Updated: Apr 29
A few months after my mother died, a mama bird made a nest in the floodlights of our back patio. While we sat in the cool spring air and reminisced about Mom, shedding tears and laughing over joyful memories, we watched this bird calmly build her nest, rest on her eggs, then swoop out and back to feed the new babies. It was a beautiful reminder that life goes on, but it was also an opportunity to have a close seat for bird-watching. I’m not usually enthralled with birds, but in the midst of our grieving, it was therapeutic. Since then, I haven’t really thought much about birds until I started on a recent journey of de-cluttering.
For the past few decades I’ve been mastering the art of complicating my life with far too much of everything. It reached a climax a little over a year ago. I had been in a free-fall descent into the insanity of busyness, accumulation, and worry and I hit bottom the week before we left for our three-week tour of China and South Korea. It was perfect timing. It helps to step into another crazy world when your own is crashing in on you.
So now I am attempting to de-clutter. It’s not just my possessions. I’m also de-cluttering my commitments, my eating habits, my parenting, and my relationships. Last week I wrote my monthly column about this for Mia magazine, which you can read here (yet another shameless plug). I’m working through this simplicity business so if you’re curious about how I plan to de-clutter these areas of my life, you might bookmark Mia Magazine Online. I’ll be posting about it each month. And no, I’m not ditching friends or leaving my daughter to parent herself. But I have allowed junk to accumulate in my schedule, on my plate, and in the way I do relationships and parenting, so it’s time to clean it out and carry it to the curb.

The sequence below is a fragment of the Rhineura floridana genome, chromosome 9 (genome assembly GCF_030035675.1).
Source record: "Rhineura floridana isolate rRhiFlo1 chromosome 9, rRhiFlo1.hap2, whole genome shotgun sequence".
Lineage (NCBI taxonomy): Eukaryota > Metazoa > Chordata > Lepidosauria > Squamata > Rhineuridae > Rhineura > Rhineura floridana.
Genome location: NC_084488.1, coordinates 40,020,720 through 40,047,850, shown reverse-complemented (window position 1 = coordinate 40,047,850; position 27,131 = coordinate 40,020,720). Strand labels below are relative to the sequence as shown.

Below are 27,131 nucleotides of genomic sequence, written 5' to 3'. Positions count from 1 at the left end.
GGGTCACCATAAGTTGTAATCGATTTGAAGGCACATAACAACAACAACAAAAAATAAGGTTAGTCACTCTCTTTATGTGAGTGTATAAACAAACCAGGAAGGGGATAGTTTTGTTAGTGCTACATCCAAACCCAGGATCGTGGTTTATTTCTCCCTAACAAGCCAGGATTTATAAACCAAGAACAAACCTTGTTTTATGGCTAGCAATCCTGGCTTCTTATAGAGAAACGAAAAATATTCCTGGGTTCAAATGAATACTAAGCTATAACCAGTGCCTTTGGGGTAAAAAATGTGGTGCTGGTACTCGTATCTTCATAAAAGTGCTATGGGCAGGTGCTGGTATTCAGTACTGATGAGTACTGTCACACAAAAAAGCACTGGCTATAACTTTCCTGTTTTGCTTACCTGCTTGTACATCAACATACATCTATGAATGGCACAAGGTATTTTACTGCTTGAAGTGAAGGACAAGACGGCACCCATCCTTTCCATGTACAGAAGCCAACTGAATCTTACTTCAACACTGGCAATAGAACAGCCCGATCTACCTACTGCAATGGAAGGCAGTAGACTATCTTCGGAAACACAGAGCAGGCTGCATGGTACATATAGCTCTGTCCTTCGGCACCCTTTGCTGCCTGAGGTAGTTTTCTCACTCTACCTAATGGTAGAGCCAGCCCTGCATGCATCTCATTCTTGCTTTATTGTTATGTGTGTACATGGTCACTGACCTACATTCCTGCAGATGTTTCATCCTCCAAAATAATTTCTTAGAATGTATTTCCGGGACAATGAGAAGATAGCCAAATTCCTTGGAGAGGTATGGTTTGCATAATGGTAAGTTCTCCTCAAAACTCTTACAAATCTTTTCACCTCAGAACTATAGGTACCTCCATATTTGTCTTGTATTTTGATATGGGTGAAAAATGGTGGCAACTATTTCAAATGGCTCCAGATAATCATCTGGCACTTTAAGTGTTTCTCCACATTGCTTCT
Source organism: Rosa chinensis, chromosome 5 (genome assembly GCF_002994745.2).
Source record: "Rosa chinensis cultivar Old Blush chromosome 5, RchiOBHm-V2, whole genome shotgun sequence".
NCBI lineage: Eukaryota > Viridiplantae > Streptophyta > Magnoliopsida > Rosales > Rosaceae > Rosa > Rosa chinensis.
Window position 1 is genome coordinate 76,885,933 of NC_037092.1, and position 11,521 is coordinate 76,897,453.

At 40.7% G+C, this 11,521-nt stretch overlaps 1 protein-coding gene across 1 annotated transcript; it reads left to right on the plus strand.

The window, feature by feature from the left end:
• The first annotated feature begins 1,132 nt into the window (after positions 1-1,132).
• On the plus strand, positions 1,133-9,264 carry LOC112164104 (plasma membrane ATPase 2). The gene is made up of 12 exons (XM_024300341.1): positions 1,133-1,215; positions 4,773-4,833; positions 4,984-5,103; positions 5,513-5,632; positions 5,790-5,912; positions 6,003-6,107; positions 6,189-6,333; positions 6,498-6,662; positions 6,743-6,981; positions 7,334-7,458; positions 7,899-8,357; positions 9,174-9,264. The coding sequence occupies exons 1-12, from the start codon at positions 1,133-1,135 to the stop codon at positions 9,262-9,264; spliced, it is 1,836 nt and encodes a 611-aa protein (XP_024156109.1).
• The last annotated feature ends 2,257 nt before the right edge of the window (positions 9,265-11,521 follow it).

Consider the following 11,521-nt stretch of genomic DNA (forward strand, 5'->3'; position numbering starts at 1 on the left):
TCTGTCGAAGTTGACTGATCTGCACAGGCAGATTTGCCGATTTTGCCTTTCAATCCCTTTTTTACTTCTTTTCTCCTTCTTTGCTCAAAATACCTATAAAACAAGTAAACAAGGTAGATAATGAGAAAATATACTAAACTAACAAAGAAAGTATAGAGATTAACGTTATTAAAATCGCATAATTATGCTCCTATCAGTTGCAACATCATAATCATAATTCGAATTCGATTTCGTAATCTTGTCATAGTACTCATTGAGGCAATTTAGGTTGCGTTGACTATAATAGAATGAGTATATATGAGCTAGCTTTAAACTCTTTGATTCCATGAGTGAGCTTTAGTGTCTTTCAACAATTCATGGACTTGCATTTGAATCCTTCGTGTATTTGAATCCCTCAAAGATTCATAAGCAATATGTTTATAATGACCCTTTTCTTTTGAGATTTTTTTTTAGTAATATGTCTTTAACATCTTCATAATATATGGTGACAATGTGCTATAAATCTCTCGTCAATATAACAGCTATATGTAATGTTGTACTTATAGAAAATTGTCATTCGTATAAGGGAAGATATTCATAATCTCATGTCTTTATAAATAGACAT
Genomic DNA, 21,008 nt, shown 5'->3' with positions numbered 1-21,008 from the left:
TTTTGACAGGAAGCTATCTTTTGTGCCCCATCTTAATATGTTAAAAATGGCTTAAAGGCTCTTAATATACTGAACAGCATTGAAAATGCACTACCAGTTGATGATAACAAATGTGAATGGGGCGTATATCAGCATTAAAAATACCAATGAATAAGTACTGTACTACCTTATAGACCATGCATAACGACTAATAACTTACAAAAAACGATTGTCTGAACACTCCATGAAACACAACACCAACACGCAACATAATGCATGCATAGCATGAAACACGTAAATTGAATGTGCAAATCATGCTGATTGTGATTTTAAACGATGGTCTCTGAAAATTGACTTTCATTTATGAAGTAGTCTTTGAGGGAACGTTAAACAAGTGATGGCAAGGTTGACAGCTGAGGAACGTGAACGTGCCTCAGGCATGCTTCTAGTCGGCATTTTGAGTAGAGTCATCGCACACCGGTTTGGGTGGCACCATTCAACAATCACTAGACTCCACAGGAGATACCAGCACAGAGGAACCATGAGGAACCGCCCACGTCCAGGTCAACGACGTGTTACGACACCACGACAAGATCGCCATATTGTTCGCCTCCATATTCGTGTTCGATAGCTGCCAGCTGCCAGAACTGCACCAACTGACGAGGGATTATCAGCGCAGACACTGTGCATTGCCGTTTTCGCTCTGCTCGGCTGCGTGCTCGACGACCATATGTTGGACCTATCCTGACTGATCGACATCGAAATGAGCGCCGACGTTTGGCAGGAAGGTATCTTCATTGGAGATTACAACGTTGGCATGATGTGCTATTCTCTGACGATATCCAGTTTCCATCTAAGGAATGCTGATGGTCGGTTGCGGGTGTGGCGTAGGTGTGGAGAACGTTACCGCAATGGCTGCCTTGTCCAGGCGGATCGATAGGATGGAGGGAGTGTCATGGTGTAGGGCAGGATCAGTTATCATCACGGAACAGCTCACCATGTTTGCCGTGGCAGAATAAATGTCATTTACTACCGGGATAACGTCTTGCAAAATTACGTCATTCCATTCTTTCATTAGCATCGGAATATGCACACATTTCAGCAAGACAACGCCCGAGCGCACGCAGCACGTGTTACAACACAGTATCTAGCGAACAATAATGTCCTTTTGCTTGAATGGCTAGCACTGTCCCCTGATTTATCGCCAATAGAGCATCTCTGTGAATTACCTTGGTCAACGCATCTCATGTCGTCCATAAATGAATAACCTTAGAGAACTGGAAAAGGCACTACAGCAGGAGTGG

In this journey toward simplicity, I’m thinking about the birds Jesus speaks of in Matthew 6 as he delivers the most amazing sermon on the side of a mountain. I like to read this passage from The Message translation because the language seems to correlate well with the setting.
If you decide for God, living a life of God-worship, it follows that you don’t fuss about what’s on the table at mealtimes or whether the clothes in your closet are in fashion. There is far more to your life than the food you put in your stomach, more to your outer appearance than the clothes you hang on your body. Look at the birds, free and unfettered, not tied down to a job description, careless in the care of God. And you count far more to him than the birds.
I know exactly zero people who live this out, including me. If I could calculate how much mental energy I have expended on food and clothes (and accessories), I would crawl shamefully into the nearest hole. Careless in the care of God? Not me. Free and unfettered? Don’t think so. And it’s not just food and clothes. Insert house, cars, vacations, finances, reputation, career. But life doesn’t work like that, we pragmatists say. People must give attention to making a living, putting food on the table, caring for our homes, looking our best, building a career. This is true, but we don’t just give attention to these things. We’re prone to obsess over them, depend on them, and I’ve done it for so long that I don’t know a good alternative way to live. And when I read radical words like “careless”, “free”, and “unfettered,” I tend to wave it off as Jesus going way overboard in order to make a point. But I’m guessing that Jesus didn’t say things he didn’t mean, and every translation of this sermon has him repeating the same message: calm down.
I’m working on it. It helps to read these words every morning to remind myself that a life of simplicity frees me to see things a little more clearly. And maybe if I toss out some of the clutter in my line of vision, I might be able to do a little bird-watching.